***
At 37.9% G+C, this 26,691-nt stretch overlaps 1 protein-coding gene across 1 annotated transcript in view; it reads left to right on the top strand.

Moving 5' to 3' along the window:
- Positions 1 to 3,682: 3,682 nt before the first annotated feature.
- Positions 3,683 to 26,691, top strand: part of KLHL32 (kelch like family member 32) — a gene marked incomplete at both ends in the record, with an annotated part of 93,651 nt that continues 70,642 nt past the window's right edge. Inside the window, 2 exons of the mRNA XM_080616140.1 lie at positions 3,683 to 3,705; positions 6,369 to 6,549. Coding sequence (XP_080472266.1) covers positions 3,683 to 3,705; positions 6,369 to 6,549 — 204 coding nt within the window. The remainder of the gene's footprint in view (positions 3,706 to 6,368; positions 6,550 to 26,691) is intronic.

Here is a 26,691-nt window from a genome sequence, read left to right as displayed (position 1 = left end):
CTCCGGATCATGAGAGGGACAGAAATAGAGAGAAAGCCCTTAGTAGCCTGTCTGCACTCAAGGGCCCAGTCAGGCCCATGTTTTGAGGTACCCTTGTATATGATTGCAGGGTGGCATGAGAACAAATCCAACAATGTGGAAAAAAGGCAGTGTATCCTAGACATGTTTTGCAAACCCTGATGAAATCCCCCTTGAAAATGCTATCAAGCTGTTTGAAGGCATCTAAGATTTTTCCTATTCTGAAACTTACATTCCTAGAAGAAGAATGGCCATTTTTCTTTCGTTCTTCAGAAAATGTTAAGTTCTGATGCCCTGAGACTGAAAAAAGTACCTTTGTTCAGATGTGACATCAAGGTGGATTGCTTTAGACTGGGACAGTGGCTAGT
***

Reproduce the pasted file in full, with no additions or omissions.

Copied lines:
At 37.9% G+C, this 26,691-nt stretch overlaps 1 protein-coding gene across 1 annotated transcript in view; it reads left to right on the top strand.

Moving 5' to 3' along the window:
- Positions 1 to 3,682: 3,682 nt before the first annotated feature.
- Positions 3,683 to 26,691, top strand: part of KLHL32 (kelch like family member 32) — a gene marked incomplete at both ends in the record, with an annotated part of 93,651 nt that continues 70,642 nt past the window's right edge. Inside the window, 2 exons of the mRNA XM_080616140.1 lie at positions 3,683 to 3,705; positions 6,369 to 6,549. Coding sequence (XP_080472266.1) covers positions 3,683 to 3,705; positions 6,369 to 6,549 — 204 coding nt within the window. The remainder of the gene's footprint in view (positions 3,706 to 6,368; positions 6,550 to 26,691) is intronic.

Here is a 26,691-nt window from a genome sequence, read left to right as displayed (position 1 = left end):
CTCCGGATCATGAGAGGGACAGAAATAGAGAGAAAGCCCTTAGTAGCCTGTCTGCACTCAAGGGCCCAGTCAGGCCCATGTTTTGAGGTACCCTTGTATATGATTGCAGGGTGGCATGAGAACAAATCCAACAATGTGGAAAAAAGGCAGTGTATCCTAGACATGTTTTGCAAACCCTGATGAAATCCCCCTTGAAAATGCTATCAAGCTGTTTGAAGGCATCTAAGATTTTTCCTATTCTGAAACTTACATTCCTAGAAGAAGAATGGCCATTTTTCTTTCGTTCTTCAGAAAATGTTAAGTTCTGATGCCCTGAGACTGAAAAAAGTACCTTTGTTCAGATGTGACATCAAGGTGGATTGCTTTAGACTGGGACAGTGGCTAGT